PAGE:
Animals as Sentinels of Environmental Health Hazards by National Research Council, Division on Earth and Life

By National Research Council, Division on Earth and Life Studies, Commission on Life Sciences, Board on Environmental Studies and Toxicology, Committee on Animals as Monitors of Environmental Hazards

Learning animals within the setting could be a sensible and hugely necessary method of determining unknown chemical contaminants sooner than they reason human damage. "Animals as Sentinels of Environmental overall healthiness risks" offers an outline of animal-monitoring courses, together with distinctive case reviews of the way animal illnesses - corresponding to the results of DDT on wild chicken populations - have led researchers to the resources of human overall healthiness risks. The authors learn the elements and features required for an efficient animal-monitoring software, and so they review a number of present courses, together with in situ study, the place an animal is positioned in a common surroundings for tracking reasons.

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Extra resources for Animals as Sentinels of Environmental Health Hazards

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Once an animal (or a human) has been exposed to a toxic chemical, a series or set of biologic events often can be detected. If an animal is to function as a sentinel, biologic responses must be observed soon after exposure. Therefore, changes in ordinarily measured biologic characteristics, such as the hematologic profile and serum chemical values, probably are more generally useful end points than are reproductive characteristics, mutagenesis, teratogenesis, or neoplasia. Structural changes generally are easier to measure than functional changes, but both can provide important information after exposure.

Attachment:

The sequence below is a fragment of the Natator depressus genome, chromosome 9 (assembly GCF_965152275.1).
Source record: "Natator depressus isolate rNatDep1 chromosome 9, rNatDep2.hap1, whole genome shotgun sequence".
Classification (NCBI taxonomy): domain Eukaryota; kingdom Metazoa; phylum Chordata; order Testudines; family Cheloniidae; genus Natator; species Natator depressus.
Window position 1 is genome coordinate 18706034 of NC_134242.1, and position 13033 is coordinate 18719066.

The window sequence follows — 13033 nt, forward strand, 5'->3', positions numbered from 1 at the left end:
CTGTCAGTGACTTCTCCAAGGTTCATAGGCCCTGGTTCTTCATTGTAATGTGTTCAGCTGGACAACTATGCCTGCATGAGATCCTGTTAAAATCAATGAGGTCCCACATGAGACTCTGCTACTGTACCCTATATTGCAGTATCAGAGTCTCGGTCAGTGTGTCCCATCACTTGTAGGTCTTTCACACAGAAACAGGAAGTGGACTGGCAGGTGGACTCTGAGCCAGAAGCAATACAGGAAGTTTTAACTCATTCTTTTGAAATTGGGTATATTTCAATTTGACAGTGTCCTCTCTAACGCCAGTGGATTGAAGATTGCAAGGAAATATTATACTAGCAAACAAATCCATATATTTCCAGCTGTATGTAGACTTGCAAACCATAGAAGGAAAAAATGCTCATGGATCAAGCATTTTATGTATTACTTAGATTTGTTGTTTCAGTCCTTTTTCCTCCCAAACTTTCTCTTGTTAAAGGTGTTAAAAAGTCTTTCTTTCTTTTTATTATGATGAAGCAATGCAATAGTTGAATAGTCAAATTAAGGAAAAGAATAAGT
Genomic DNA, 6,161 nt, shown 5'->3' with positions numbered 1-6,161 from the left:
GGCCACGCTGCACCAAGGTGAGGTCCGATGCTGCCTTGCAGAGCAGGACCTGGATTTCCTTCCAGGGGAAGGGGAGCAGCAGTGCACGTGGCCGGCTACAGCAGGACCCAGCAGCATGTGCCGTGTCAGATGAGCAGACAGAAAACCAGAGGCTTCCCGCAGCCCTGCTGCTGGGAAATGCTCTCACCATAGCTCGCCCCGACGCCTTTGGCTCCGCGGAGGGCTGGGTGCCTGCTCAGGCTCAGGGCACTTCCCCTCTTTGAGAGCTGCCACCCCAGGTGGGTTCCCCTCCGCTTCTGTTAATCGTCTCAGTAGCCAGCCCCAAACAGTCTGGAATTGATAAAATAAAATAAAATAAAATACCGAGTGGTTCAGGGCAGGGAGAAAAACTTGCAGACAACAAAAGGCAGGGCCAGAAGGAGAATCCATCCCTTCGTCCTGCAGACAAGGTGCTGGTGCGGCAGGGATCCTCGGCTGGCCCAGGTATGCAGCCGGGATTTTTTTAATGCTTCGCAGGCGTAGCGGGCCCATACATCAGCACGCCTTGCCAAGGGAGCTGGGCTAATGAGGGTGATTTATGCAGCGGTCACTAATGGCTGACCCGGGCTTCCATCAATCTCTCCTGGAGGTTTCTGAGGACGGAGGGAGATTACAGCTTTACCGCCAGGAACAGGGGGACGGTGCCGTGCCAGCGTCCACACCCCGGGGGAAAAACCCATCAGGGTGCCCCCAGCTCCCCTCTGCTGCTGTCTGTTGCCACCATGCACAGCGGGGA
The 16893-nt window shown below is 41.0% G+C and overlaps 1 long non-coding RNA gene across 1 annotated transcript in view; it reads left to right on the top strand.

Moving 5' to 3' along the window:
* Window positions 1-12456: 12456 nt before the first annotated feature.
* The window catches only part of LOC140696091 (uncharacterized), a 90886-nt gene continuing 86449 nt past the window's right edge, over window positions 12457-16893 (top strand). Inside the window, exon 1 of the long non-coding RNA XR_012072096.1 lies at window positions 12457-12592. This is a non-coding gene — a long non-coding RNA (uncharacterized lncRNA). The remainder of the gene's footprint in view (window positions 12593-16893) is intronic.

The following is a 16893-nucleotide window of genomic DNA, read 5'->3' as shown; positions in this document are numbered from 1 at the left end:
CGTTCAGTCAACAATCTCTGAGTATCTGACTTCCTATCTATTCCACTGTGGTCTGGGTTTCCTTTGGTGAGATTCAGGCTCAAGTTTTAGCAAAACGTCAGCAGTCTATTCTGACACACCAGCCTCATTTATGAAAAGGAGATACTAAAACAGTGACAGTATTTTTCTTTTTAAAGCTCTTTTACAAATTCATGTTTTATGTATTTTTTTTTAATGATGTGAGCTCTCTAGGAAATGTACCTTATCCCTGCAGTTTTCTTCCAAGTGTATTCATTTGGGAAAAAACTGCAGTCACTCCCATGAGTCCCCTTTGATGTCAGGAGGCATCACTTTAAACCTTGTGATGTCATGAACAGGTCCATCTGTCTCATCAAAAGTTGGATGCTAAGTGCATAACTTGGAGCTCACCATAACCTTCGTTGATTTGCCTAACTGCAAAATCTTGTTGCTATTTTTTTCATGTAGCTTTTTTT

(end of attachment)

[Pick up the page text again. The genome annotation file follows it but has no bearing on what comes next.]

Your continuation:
In the determination of plant contamination, herbivorous animals are especially useful as sentinels. If a particular species or type of plant (for example, shrubs or trees) is of interest, an animal for which that plant constitutes a major portion of the diet should be selected. If all plants in a given area are of equal interest, an animal with broad and varied eating habits should be used. For example, deer are primarily browsers and prefer to eat woody plants, whereas sheep are primarily grazers and prefer to eat grasses; generalists, such as rabbits and goats, eat both.

Osprey, Cooper's hawk, and various other fisheating birds). Thus, the bulk of the evidence that initially supported the need for a ban on DDT was related to effects on wildlife, and only later were potential hazards to human health identified; both were cited as primary bases for the cancellation of DDT uses in the United States in 1972 (Federal Register, June 14, 1972). , 1990). One legacy of the DDT era is that negative effects on wildlife will continue to be an important aspect of the environmental risk-assessment process.

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Animals as Sentinels of Environmental Health Hazards by National Research Council, Division on Earth and Life
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